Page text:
Five State AGs Write Amicus Letter Concerning Environmental Settlement

Troutman Pepper

[co-author: Stephanie Kozol]*

On August 7, California Attorney General Rob Bonta led a coalition of five state attorneys general (AGs) in filing an amicus letter concerning a proposed class action settlement between DuPont, Chemours, and Corteva, and water providers for $1.18 billion. The AGs contend the settlement amount is far too low given the scope of environmental contamination and health impacts caused by Dupont’s decades-long manufacture and sale of per- and polyfluoroalkyl substances (PFAS) compounds.

Although California, Arizona, the District of Columbia, Pennsylvania, and Wisconsin do not oppose preliminary approval of the amended DuPont settlement agreement, they argue that the $1.185 billion settlement is insufficient to remediate the contamination caused by DuPont, Chemours, and Corteva emitting unlawful levels of PFAS into U.S. water systems. Although PFAS can be found in food packaging, cookware, clothing, carpets, shoes, and other consumer products, the Environmental Protection Agency released a health advisory concerning the use of PFAS chemicals in June.

The five states explain that while the settlement covers all PFAS compounds used in all products, not just PFAS used in AFFF firefighting foams, which are the focus of the MDL litigation, the settlement amount was calculated based only on DuPont’s share of the AFFF market from 2002-2014. This does not account for DuPont’s broader PFAS liability from manufacturing and selling many other PFAS products for decades, citing studies showing that it will cost $47.3 billion to ensure that U.S. waterways comply with the federal maximum contaminant level. While this entire figure cannot be attributed to DuPont, Chemours, and Corteva, the AGs argue that the parties should pay a more significant share of the cost.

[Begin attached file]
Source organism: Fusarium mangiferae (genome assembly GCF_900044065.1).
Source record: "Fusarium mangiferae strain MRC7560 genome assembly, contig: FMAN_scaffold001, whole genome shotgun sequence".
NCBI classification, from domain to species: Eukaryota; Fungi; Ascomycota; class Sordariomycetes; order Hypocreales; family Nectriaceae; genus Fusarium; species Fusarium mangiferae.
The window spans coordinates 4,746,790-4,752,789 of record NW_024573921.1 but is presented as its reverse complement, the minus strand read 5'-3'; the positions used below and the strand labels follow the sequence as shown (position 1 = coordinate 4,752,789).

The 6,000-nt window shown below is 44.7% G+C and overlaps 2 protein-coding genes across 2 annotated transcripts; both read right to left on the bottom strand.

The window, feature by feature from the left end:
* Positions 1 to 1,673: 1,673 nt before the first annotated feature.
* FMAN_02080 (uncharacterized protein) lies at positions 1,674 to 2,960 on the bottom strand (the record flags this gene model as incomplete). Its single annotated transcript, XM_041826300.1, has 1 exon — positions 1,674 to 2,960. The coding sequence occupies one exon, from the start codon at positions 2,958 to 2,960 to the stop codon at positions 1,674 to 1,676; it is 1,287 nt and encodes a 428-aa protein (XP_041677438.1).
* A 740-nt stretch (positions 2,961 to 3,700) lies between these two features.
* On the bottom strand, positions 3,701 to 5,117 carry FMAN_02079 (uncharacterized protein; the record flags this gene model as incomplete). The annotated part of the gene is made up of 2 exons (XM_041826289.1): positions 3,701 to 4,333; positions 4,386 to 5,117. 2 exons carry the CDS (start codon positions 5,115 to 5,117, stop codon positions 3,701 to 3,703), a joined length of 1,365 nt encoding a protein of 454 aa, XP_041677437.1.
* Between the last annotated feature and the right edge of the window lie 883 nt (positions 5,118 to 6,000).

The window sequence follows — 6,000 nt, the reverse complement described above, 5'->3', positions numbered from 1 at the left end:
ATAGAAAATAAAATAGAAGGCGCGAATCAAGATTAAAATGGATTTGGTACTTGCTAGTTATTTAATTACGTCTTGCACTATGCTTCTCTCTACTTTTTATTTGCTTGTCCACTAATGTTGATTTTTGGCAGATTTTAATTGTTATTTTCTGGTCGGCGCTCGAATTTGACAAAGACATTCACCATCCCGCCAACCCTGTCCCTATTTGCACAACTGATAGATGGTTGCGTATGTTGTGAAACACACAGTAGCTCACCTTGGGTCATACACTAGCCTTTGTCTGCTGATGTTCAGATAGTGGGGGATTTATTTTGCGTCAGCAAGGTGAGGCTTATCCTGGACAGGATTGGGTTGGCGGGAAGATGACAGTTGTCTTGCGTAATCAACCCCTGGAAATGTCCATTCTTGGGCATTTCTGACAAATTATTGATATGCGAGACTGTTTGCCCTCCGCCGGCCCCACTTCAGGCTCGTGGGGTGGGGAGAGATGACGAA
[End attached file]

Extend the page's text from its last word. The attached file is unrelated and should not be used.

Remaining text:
Why It Matters

This letter by the coalition of AGs tracks a trend among state AGs taking an interest in private class action settlements. It remains to be seen whether these letters by state AGs have any persuasive effect on courts’ approval of class settlement agreements.

*Senior Government Relations Manager

DISCLAIMER: Because of the generality of this update, the information provided herein may not be applicable in all situations and should not be acted upon without specific legal advice based on particular situations.

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